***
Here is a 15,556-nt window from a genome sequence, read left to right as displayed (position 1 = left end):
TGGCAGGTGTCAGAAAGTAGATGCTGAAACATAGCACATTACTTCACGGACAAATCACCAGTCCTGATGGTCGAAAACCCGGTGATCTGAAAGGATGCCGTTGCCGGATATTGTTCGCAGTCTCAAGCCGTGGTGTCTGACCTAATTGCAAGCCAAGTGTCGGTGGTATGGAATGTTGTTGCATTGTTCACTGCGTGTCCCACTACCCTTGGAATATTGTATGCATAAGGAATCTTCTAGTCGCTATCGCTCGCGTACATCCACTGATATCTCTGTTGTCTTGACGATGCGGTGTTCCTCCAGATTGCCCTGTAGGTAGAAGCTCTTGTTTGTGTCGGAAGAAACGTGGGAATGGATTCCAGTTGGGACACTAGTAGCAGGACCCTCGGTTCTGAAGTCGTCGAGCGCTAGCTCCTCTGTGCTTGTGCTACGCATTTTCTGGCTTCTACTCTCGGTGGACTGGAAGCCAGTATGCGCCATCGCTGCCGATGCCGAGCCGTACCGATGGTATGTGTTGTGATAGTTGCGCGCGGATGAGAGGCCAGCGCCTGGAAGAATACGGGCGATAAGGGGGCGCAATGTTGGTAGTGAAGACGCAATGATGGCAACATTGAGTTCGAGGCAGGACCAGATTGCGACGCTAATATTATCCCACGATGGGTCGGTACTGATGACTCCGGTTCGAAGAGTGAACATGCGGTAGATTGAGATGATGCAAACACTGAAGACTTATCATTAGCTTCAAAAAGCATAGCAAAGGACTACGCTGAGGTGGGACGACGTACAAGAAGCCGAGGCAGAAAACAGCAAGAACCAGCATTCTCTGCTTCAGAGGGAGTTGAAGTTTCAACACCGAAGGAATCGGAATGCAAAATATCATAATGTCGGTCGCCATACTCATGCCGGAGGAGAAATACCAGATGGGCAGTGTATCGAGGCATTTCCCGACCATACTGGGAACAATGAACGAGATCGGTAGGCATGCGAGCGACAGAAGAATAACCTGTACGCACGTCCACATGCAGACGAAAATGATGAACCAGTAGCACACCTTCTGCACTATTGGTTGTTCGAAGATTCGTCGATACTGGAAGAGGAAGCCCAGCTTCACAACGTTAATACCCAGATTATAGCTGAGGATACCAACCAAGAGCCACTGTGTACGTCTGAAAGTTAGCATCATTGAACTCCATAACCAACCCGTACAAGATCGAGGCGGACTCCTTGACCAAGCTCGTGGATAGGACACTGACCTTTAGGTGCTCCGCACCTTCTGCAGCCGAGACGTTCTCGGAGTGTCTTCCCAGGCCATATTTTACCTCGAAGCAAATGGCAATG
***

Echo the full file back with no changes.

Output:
Here is a 15,556-nt window from a genome sequence, read left to right as displayed (position 1 = left end):
TGGCAGGTGTCAGAAAGTAGATGCTGAAACATAGCACATTACTTCACGGACAAATCACCAGTCCTGATGGTCGAAAACCCGGTGATCTGAAAGGATGCCGTTGCCGGATATTGTTCGCAGTCTCAAGCCGTGGTGTCTGACCTAATTGCAAGCCAAGTGTCGGTGGTATGGAATGTTGTTGCATTGTTCACTGCGTGTCCCACTACCCTTGGAATATTGTATGCATAAGGAATCTTCTAGTCGCTATCGCTCGCGTACATCCACTGATATCTCTGTTGTCTTGACGATGCGGTGTTCCTCCAGATTGCCCTGTAGGTAGAAGCTCTTGTTTGTGTCGGAAGAAACGTGGGAATGGATTCCAGTTGGGACACTAGTAGCAGGACCCTCGGTTCTGAAGTCGTCGAGCGCTAGCTCCTCTGTGCTTGTGCTACGCATTTTCTGGCTTCTACTCTCGGTGGACTGGAAGCCAGTATGCGCCATCGCTGCCGATGCCGAGCCGTACCGATGGTATGTGTTGTGATAGTTGCGCGCGGATGAGAGGCCAGCGCCTGGAAGAATACGGGCGATAAGGGGGCGCAATGTTGGTAGTGAAGACGCAATGATGGCAACATTGAGTTCGAGGCAGGACCAGATTGCGACGCTAATATTATCCCACGATGGGTCGGTACTGATGACTCCGGTTCGAAGAGTGAACATGCGGTAGATTGAGATGATGCAAACACTGAAGACTTATCATTAGCTTCAAAAAGCATAGCAAAGGACTACGCTGAGGTGGGACGACGTACAAGAAGCCGAGGCAGAAAACAGCAAGAACCAGCATTCTCTGCTTCAGAGGGAGTTGAAGTTTCAACACCGAAGGAATCGGAATGCAAAATATCATAATGTCGGTCGCCATACTCATGCCGGAGGAGAAATACCAGATGGGCAGTGTATCGAGGCATTTCCCGACCATACTGGGAACAATGAACGAGATCGGTAGGCATGCGAGCGACAGAAGAATAACCTGTACGCACGTCCACATGCAGACGAAAATGATGAACCAGTAGCACACCTTCTGCACTATTGGTTGTTCGAAGATTCGTCGATACTGGAAGAGGAAGCCCAGCTTCACAACGTTAATACCCAGATTATAGCTGAGGATACCAACCAAGAGCCACTGTGTACGTCTGAAAGTTAGCATCATTGAACTCCATAACCAACCCGTACAAGATCGAGGCGGACTCCTTGACCAAGCTCGTGGATAGGACACTGACCTTTAGGTGCTCCGCACCTTCTGCAGCCGAGACGTTCTCGGAGTGTCTTCCCAGGCCATATTTTACCTCGAAGCAAATGGCAATG